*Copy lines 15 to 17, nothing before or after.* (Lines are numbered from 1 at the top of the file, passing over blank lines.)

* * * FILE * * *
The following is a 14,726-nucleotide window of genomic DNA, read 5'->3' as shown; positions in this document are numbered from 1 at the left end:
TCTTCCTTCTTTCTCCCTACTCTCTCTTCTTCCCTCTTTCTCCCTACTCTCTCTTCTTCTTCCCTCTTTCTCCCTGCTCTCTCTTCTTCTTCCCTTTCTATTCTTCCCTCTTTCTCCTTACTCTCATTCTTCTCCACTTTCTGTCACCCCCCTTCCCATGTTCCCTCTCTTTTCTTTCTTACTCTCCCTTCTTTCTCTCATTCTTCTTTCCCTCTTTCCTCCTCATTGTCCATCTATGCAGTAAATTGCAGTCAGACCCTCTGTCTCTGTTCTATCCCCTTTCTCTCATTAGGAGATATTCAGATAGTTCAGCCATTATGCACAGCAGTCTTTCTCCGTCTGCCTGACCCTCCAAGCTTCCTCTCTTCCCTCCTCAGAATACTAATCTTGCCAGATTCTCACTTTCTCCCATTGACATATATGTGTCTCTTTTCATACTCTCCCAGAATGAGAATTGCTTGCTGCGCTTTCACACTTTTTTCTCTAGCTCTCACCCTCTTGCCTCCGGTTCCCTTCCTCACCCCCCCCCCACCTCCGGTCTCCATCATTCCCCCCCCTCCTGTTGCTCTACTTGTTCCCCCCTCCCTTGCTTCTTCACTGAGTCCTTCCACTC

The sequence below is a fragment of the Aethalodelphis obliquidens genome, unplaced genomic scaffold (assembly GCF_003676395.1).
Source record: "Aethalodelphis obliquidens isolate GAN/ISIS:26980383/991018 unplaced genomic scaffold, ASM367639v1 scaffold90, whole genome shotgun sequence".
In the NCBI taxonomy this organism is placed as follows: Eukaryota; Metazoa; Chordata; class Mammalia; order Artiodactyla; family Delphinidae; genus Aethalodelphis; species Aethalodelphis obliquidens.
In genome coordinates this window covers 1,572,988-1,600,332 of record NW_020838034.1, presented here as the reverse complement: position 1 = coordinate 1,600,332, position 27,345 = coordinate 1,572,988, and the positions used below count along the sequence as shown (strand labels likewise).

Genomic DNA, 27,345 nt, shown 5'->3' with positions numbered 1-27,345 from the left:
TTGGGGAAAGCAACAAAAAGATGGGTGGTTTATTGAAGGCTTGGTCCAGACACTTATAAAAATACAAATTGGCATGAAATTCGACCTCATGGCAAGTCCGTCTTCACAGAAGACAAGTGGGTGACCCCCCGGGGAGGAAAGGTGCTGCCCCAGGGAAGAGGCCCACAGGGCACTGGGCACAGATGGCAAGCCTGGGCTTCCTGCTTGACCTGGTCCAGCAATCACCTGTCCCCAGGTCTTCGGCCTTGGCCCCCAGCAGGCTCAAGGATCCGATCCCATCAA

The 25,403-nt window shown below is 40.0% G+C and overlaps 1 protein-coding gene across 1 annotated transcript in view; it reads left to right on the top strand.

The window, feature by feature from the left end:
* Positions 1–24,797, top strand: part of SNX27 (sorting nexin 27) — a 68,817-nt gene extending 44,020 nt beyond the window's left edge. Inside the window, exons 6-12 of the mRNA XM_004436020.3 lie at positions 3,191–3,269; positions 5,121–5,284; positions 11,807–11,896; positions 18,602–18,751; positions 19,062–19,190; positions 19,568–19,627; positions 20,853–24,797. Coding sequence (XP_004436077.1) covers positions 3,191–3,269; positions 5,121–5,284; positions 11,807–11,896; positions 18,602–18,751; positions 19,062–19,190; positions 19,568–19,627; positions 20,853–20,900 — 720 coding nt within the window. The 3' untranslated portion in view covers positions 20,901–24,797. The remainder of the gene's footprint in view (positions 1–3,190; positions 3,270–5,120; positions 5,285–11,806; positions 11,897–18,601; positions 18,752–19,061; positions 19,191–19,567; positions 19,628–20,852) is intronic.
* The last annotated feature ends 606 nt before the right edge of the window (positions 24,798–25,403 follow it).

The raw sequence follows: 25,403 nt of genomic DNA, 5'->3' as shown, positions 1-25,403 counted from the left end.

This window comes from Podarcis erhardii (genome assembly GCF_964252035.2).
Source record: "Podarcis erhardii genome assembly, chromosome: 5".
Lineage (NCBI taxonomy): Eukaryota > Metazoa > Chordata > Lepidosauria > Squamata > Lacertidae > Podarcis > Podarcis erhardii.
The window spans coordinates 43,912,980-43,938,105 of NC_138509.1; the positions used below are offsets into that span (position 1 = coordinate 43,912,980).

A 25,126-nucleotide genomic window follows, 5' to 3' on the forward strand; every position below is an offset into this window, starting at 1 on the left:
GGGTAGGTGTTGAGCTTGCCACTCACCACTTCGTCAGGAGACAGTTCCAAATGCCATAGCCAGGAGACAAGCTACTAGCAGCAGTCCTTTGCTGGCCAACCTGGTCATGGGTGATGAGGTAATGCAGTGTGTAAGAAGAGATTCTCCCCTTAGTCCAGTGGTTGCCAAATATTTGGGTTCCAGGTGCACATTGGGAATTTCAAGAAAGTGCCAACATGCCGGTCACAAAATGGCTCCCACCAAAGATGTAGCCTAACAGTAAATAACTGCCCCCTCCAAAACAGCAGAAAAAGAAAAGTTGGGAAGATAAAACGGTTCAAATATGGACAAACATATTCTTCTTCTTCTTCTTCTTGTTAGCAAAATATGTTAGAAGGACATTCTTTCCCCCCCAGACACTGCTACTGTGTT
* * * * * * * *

Source record: "Podarcis erhardii genome assembly, chromosome: 5".
Lineage (NCBI taxonomy): Eukaryota > Metazoa > Chordata > Lepidosauria > Squamata > Lacertidae > Podarcis > Podarcis erhardii.
The window spans coordinates 43,912,980-43,938,105 of NC_138509.1; the positions used below are offsets into that span (position 1 = coordinate 43,912,980).